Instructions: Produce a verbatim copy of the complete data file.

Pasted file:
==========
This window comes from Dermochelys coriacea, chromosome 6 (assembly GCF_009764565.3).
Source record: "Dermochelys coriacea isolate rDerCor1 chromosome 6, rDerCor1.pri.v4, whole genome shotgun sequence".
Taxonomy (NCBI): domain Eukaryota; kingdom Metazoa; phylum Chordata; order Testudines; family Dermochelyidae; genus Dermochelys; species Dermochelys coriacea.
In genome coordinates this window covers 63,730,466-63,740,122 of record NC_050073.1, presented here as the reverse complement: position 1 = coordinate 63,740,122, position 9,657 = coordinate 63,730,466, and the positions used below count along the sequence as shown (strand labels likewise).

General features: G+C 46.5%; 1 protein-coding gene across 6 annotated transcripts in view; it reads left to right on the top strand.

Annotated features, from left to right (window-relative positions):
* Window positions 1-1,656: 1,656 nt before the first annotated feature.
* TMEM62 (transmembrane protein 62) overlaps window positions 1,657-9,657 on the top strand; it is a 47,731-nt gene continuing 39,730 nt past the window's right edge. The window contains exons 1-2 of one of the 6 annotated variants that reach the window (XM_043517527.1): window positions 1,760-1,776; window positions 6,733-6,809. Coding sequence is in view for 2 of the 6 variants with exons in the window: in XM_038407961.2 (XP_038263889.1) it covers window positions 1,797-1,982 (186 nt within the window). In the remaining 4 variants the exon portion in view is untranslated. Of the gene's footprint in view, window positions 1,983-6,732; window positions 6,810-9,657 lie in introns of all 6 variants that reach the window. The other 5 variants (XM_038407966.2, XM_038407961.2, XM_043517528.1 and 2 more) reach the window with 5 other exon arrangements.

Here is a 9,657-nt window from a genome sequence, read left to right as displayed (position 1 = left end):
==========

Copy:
This window comes from Dermochelys coriacea, chromosome 6 (assembly GCF_009764565.3).
Source record: "Dermochelys coriacea isolate rDerCor1 chromosome 6, rDerCor1.pri.v4, whole genome shotgun sequence".
Taxonomy (NCBI): domain Eukaryota; kingdom Metazoa; phylum Chordata; order Testudines; family Dermochelyidae; genus Dermochelys; species Dermochelys coriacea.
In genome coordinates this window covers 63,730,466-63,740,122 of record NC_050073.1, presented here as the reverse complement: position 1 = coordinate 63,740,122, position 9,657 = coordinate 63,730,466, and the positions used below count along the sequence as shown (strand labels likewise).

General features: G+C 46.5%; 1 protein-coding gene across 6 annotated transcripts in view; it reads left to right on the top strand.

Annotated features, from left to right (window-relative positions):
* Window positions 1-1,656: 1,656 nt before the first annotated feature.
* TMEM62 (transmembrane protein 62) overlaps window positions 1,657-9,657 on the top strand; it is a 47,731-nt gene continuing 39,730 nt past the window's right edge. The window contains exons 1-2 of one of the 6 annotated variants that reach the window (XM_043517527.1): window positions 1,760-1,776; window positions 6,733-6,809. Coding sequence is in view for 2 of the 6 variants with exons in the window: in XM_038407961.2 (XP_038263889.1) it covers window positions 1,797-1,982 (186 nt within the window). In the remaining 4 variants the exon portion in view is untranslated. Of the gene's footprint in view, window positions 1,983-6,732; window positions 6,810-9,657 lie in introns of all 6 variants that reach the window. The other 5 variants (XM_038407966.2, XM_038407961.2, XM_043517528.1 and 2 more) reach the window with 5 other exon arrangements.

Here is a 9,657-nt window from a genome sequence, read left to right as displayed (position 1 = left end):